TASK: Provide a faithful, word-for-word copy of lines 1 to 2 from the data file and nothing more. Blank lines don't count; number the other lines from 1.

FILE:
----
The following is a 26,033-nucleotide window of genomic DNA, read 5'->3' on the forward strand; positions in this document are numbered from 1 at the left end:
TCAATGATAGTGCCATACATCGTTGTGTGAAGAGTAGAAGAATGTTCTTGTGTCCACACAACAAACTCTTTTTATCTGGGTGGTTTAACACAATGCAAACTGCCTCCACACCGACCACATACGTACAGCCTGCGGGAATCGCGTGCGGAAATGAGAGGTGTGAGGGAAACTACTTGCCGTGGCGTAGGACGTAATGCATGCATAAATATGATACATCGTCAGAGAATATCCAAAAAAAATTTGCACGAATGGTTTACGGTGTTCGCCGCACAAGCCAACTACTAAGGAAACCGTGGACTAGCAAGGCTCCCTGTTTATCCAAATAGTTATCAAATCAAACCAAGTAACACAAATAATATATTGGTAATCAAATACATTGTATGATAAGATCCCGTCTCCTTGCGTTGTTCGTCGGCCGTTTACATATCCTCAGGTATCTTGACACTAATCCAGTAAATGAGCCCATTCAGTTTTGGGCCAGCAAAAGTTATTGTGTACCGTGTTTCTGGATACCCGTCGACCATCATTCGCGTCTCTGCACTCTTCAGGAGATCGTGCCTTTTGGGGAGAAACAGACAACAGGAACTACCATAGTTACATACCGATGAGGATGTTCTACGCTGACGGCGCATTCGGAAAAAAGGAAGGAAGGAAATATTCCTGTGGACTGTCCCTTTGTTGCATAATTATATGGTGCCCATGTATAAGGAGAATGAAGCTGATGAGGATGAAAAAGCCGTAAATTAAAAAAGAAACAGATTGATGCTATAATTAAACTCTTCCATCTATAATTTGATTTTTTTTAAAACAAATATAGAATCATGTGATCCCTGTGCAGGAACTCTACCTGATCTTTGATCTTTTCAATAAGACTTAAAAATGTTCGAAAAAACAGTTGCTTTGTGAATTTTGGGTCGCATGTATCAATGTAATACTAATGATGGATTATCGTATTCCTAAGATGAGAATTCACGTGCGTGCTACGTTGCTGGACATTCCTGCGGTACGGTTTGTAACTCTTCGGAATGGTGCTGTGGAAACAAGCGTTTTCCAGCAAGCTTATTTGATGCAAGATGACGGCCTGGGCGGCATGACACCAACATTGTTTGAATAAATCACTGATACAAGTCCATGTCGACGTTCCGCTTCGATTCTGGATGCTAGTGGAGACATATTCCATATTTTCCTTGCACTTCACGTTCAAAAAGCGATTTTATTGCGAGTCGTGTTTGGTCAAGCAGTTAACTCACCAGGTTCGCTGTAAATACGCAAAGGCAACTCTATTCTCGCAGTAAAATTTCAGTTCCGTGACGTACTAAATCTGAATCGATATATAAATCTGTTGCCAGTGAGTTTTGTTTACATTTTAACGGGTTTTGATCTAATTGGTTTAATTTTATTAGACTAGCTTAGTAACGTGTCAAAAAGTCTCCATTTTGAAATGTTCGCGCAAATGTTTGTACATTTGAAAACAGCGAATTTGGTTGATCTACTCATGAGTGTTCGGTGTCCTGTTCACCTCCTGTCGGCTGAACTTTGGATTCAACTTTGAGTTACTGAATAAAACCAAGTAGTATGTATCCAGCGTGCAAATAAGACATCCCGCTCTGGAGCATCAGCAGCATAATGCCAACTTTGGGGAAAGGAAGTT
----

The following is a 26,033-nucleotide window of genomic DNA, read 5'->3' on the forward strand; positions in this document are numbered from 1 at the left end:
TCAATGATAGTGCCATACATCGTTGTGTGAAGAGTAGAAGAATGTTCTTGTGTCCACACAACAAACTCTTTTTATCTGGGTGGTTTAACACAATGCAAACTGCCTCCACACCGACCACATACGTACAGCCTGCGGGAATCGCGTGCGGAAATGAGAGGTGTGAGGGAAACTACTTGCCGTGGCGTAGGACGTAATGCATGCATAAATATGATACATCGTCAGAGAATATCCAAAAAAAATTTGCACGAATGGTTTACGGTGTTCGCCGCACAAGCCAACTACTAAGGAAACCGTGGACTAGCAAGGCTCCCTGTTTATCCAAATAGTTATCAAATCAAACCAAGTAACACAAATAATATATTGGTAATCAAATACATTGTATGATAAGATCCCGTCTCCTTGCGTTGTTCGTCGGCCGTTTACATATCCTCAGGTATCTTGACACTAATCCAGTAAATGAGCCCATTCAGTTTTGGGCCAGCAAAAGTTATTGTGTACCGTGTTTCTGGATACCCGTCGACCATCATTCGCGTCTCTGCACTCTTCAGGAGATCGTGCCTTTTGGGGAGAAACAGACAACAGGAACTACCATAGTTACATACCGATGAGGATGTTCTACGCTGACGGCGCATTCGGAAAAAAGGAAGGAAGGAAATATTCCTGTGGACTGTCCCTTTGTTGCATAATTATATGGTGCCCATGTATAAGGAGAATGAAGCTGATGAGGATGAAAAAGCCGTAAATTAAAAAAGAAACAGATTGATGCTATAATTAAACTCTTCCATCTATAATTTGATTTTTTTTAAAACAAATATAGAATCATGTGATCCCTGTGCAGGAACTCTACCTGATCTTTGATCTTTTCAATAAGACTTAAAAATGTTCGAAAAAACAGTTGCTTTGTGAATTTTGGGTCGCATGTATCAATGTAATACTAATGATGGATTATCGTATTCCTAAGATGAGAATTCACGTGCGTGCTACGTTGCTGGACATTCCTGCGGTACGGTTTGTAACTCTTCGGAATGGTGCTGTGGAAACAAGCGTTTTCCAGCAAGCTTATTTGATGCAAGATGACGGCCTGGGCGGCATGACACCAACATTGTTTGAATAAATCACTGATACAAGTCCATGTCGACGTTCCGCTTCGATTCTGGATGCTAGTGGAGACATATTCCATATTTTCCTTGCACTTCACGTTCAAAAAGCGATTTTATTGCGAGTCGTGTTTGGTCAAGCAGTTAACTCACCAGGTTCGCTGTAAATACGCAAAGGCAACTCTATTCTCGCAGTAAAATTTCAGTTCCGTGACGTACTAAATCTGAATCGATATATAAATCTGTTGCCAGTGAGTTTTGTTTACATTTTAACGGGTTTTGATCTAATTGGTTTAATTTTATTAGACTAGCTTAGTAACGTGTCAAAAAGTCTCCATTTTGAAATGTTCGCGCAAATGTTTGTACATTTGAAAACAGCGAATTTGGTTGATCTACTCATGAGTGTTCGGTGTCCTGTTCACCTCCTGTCGGCTGAACTTTGGATTCAACTTTGAGTTACTGAATAAAACCAAGTAGTATGTATCCAGCGTGCAAATAAGACATCCCGCTCTGGAGCATCAGCAGCATAATGCCAACTTTGGGGAAAGGAAGTT